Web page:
The Old Mill at the Top of Oakland County

WILDER SIDE OF OAKLAND COUNTY

If it was not for springs bubbling up through the glacially sculpted hills of what is now the Ortonville State Recreation Area, and Kearsley Creek meandering through fertile woodlands, there might never have been a Village of Ortonville. And there certainly would not be an Old Mill Museum located at the “top” of Oakland County. Brandon Township Supervisor Kathy Thurman described the mill to me this way last month, “The Old Mill Museum is one of the finest gems in downtown Ortonville.” I agree. Continue reading

Bald Eagles: Skilled Hunters, Opportunist Scavengers, Masters of the Sky

WILDER SIDE OF OAKLAND COUNTY

The Bald Eagle is in a word, majestic. When it’s seen in flight against a clear blue sky in a pristine wilderness setting, the image is stunning. One need not travel to the wilds of Alaska or the rugged lakeshores of Michigan’s Upper Peninsula to encounter bald eagles; more than a few winter right here in our midst.

Sightings of bald eagles in Oakland County are no longer rare events, and they are not restricted to the “wilder side” of our county. Close encounters may even occur in highly developed areas with significant human intrusion. During the winter months in northern climates, it’s all about available food. Where the food is, the eagles are. The favorite food of the bald eagle is fish, and that takes us to nearby Monroe County, home of one of the largest coal-fired power plants in the nation.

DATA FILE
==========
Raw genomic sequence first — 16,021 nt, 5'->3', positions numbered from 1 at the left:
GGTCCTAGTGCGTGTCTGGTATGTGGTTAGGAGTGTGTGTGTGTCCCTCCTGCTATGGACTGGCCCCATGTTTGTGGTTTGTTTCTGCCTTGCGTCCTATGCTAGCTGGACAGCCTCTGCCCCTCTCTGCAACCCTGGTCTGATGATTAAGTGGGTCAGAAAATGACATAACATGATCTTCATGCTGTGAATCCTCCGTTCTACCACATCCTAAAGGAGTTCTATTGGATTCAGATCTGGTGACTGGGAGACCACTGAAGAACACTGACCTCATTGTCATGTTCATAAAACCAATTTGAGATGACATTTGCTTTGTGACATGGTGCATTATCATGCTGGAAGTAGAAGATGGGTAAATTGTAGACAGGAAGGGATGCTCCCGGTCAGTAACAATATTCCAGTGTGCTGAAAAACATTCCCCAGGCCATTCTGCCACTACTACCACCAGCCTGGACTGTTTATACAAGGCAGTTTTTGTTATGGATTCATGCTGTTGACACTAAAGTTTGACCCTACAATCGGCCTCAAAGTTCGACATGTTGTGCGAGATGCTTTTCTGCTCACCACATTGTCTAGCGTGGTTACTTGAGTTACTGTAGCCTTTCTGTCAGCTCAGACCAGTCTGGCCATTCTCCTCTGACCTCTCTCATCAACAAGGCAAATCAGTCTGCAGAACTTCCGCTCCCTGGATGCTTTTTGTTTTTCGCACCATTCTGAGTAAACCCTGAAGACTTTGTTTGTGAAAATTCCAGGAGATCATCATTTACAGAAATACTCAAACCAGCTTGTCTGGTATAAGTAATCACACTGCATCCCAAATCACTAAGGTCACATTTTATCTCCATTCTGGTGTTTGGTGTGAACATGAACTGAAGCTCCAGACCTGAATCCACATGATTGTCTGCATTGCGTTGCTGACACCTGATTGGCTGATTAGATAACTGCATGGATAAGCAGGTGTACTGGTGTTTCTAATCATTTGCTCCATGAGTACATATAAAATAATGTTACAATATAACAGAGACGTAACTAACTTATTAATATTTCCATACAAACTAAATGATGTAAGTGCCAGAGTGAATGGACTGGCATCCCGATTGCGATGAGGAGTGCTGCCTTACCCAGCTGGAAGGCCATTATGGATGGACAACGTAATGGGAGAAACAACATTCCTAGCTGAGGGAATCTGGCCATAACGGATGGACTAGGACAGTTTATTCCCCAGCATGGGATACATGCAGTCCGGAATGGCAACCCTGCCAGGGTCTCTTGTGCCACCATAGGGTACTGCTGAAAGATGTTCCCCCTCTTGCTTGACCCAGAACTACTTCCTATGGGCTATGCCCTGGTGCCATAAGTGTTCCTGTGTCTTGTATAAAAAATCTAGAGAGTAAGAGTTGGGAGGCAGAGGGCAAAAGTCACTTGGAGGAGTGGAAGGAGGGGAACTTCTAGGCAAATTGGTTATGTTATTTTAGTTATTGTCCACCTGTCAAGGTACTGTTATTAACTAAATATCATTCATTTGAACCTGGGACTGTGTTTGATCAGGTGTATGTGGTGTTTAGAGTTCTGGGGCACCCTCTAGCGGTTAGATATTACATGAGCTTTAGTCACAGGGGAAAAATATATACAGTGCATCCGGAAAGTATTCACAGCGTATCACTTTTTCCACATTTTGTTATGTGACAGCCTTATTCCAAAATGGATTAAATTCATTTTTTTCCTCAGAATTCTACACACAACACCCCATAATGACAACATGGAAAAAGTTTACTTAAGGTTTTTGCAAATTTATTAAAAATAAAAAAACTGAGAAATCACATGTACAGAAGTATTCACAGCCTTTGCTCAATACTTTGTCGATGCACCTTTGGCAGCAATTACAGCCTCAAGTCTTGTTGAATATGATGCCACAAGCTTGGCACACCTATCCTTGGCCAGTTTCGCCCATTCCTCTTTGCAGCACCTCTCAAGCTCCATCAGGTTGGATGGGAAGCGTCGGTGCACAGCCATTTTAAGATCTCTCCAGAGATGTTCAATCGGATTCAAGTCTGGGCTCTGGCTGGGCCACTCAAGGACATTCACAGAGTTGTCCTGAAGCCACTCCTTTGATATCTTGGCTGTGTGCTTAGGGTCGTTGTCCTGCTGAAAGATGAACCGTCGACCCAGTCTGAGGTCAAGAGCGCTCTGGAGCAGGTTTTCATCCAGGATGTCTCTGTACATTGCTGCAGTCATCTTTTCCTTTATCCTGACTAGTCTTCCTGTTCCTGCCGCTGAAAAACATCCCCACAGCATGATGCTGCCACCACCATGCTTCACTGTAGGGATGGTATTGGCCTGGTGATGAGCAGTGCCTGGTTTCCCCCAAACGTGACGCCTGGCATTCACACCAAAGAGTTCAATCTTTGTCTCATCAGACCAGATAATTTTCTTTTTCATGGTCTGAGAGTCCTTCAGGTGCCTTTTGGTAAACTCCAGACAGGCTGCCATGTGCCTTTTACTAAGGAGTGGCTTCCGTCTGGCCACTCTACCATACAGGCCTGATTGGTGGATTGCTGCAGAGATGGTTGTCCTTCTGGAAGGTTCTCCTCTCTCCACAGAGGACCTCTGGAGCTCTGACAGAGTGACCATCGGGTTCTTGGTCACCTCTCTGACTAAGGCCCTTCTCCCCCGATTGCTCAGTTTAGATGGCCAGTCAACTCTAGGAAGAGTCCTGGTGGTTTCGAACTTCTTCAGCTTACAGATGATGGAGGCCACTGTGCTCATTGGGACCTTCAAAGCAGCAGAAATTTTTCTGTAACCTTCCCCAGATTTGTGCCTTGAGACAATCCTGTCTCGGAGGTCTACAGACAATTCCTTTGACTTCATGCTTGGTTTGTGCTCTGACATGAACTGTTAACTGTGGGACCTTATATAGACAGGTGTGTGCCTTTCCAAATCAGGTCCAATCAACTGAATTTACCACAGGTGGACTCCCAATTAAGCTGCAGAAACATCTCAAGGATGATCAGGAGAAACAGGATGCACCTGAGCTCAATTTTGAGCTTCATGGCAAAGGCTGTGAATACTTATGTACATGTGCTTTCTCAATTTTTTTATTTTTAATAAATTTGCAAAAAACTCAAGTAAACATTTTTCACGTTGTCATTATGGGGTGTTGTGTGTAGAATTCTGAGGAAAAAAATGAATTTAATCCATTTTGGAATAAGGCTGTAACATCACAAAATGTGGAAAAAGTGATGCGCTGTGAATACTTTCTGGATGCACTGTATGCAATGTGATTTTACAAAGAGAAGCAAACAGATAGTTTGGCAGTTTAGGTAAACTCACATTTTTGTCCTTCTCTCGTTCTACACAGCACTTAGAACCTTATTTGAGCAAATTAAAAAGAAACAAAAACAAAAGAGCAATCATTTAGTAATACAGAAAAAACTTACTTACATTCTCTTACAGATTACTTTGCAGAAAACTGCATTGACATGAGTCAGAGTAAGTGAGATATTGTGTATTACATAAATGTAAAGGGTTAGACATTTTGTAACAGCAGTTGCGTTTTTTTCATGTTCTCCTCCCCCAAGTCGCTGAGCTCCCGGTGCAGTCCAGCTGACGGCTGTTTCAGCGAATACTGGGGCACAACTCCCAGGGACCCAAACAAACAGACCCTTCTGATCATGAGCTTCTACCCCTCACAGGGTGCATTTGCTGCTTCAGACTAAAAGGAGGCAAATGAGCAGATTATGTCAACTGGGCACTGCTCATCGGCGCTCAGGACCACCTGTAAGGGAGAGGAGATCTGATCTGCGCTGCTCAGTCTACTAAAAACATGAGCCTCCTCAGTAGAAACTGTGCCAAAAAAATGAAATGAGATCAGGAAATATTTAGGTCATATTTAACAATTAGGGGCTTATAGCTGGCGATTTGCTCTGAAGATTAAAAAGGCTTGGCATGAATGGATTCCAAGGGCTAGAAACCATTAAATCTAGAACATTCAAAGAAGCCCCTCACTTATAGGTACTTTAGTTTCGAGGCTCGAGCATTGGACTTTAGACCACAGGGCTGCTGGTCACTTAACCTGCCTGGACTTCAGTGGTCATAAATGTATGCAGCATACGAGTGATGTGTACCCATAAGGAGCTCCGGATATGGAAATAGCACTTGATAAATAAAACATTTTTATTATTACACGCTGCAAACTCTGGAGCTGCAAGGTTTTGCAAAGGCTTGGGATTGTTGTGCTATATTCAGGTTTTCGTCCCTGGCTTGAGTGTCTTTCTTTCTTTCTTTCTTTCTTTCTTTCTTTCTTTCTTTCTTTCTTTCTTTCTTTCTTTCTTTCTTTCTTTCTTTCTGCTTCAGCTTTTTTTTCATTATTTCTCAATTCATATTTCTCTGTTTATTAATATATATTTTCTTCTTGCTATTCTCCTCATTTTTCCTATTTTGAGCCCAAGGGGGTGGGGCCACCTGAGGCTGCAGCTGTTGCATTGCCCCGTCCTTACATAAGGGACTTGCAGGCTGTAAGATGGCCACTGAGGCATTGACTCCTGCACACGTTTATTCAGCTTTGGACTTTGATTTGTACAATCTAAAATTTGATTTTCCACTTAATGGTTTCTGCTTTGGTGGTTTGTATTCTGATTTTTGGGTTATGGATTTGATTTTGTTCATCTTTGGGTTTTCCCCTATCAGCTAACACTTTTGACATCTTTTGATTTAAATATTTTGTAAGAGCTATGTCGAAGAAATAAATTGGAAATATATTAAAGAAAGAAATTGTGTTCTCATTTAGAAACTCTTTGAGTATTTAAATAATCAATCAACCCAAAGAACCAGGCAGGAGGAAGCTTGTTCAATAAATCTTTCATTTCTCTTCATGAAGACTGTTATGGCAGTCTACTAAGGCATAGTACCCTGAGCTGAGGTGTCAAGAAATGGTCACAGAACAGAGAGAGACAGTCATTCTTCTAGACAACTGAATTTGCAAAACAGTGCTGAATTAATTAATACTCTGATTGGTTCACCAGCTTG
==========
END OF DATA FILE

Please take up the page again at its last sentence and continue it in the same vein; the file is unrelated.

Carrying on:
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Northern Border: A Year’s End Salute to Hiking

WILDER SIDE OF OAKLAND COUNTY

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Sixty-five! That’s how many times I set out on a trail within the boundaries of Oakland County this year. Most were short meanders of three or four miles that followed designated trails in our Oakland County Parks, the Huron Clinton Metroparks or wildlands managed by local units of government. Some hikes were adventuresome treks of ten or more miles in our State Recreation Areas and State Parks managed by the Michigan Department of Natural Resources. All were pleasurable, even when mosquitos swarmed, thunder rumbled, the mercury plunged, or humidity glued my shirt to my chest. Song birds sang, snakes slithered, owls hooted, turkeys trotted, Sandhill cranes trumpeted, turtles sun bathed, and once at dusk a coyote yipped. On a snowy day, both a cardinal and a deer froze for photos as I meandered close by both of them. It was a good year and I met people who shared the passion of the wilder side of nature’s way. Continue reading